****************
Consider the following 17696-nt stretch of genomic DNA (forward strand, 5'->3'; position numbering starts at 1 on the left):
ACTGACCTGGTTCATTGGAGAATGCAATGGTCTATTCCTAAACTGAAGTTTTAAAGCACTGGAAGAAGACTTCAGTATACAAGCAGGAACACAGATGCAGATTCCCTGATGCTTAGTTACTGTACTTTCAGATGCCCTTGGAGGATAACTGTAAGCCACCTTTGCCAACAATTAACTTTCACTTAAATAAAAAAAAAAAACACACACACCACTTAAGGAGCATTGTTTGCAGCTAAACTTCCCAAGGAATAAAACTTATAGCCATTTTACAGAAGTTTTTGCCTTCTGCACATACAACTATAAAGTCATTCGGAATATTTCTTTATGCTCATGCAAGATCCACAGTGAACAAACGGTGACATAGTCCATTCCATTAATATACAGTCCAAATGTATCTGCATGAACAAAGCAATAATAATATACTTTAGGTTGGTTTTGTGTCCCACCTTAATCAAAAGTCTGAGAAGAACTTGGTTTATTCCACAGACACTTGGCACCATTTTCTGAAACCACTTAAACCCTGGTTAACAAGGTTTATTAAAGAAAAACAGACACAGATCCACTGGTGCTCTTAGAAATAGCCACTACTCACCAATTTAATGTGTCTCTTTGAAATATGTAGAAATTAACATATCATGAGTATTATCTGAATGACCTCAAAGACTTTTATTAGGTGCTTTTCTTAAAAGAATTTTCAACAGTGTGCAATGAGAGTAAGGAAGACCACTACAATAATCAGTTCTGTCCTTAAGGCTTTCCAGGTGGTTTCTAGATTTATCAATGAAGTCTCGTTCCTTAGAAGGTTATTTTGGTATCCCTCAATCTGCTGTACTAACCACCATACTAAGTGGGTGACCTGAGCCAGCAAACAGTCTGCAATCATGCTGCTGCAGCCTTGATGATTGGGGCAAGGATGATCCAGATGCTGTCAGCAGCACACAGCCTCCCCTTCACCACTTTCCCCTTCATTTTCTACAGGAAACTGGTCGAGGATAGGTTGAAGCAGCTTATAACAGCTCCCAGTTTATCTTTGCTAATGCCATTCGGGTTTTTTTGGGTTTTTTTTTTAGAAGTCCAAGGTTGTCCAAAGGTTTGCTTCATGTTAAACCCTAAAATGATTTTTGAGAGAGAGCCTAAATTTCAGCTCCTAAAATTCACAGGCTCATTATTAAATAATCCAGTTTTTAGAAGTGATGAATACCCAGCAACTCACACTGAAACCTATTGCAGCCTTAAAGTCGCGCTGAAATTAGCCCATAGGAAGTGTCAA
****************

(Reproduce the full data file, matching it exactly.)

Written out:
Consider the following 17696-nt stretch of genomic DNA (forward strand, 5'->3'; position numbering starts at 1 on the left):
ACTGACCTGGTTCATTGGAGAATGCAATGGTCTATTCCTAAACTGAAGTTTTAAAGCACTGGAAGAAGACTTCAGTATACAAGCAGGAACACAGATGCAGATTCCCTGATGCTTAGTTACTGTACTTTCAGATGCCCTTGGAGGATAACTGTAAGCCACCTTTGCCAACAATTAACTTTCACTTAAATAAAAAAAAAAAACACACACACCACTTAAGGAGCATTGTTTGCAGCTAAACTTCCCAAGGAATAAAACTTATAGCCATTTTACAGAAGTTTTTGCCTTCTGCACATACAACTATAAAGTCATTCGGAATATTTCTTTATGCTCATGCAAGATCCACAGTGAACAAACGGTGACATAGTCCATTCCATTAATATACAGTCCAAATGTATCTGCATGAACAAAGCAATAATAATATACTTTAGGTTGGTTTTGTGTCCCACCTTAATCAAAAGTCTGAGAAGAACTTGGTTTATTCCACAGACACTTGGCACCATTTTCTGAAACCACTTAAACCCTGGTTAACAAGGTTTATTAAAGAAAAACAGACACAGATCCACTGGTGCTCTTAGAAATAGCCACTACTCACCAATTTAATGTGTCTCTTTGAAATATGTAGAAATTAACATATCATGAGTATTATCTGAATGACCTCAAAGACTTTTATTAGGTGCTTTTCTTAAAAGAATTTTCAACAGTGTGCAATGAGAGTAAGGAAGACCACTACAATAATCAGTTCTGTCCTTAAGGCTTTCCAGGTGGTTTCTAGATTTATCAATGAAGTCTCGTTCCTTAGAAGGTTATTTTGGTATCCCTCAATCTGCTGTACTAACCACCATACTAAGTGGGTGACCTGAGCCAGCAAACAGTCTGCAATCATGCTGCTGCAGCCTTGATGATTGGGGCAAGGATGATCCAGATGCTGTCAGCAGCACACAGCCTCCCCTTCACCACTTTCCCCTTCATTTTCTACAGGAAACTGGTCGAGGATAGGTTGAAGCAGCTTATAACAGCTCCCAGTTTATCTTTGCTAATGCCATTCGGGTTTTTTTGGGTTTTTTTTTTAGAAGTCCAAGGTTGTCCAAAGGTTTGCTTCATGTTAAACCCTAAAATGATTTTTGAGAGAGAGCCTAAATTTCAGCTCCTAAAATTCACAGGCTCATTATTAAATAATCCAGTTTTTAGAAGTGATGAATACCCAGCAACTCACACTGAAACCTATTGCAGCCTTAAAGTCGCGCTGAAATTAGCCCATAGGAAGTGTCAA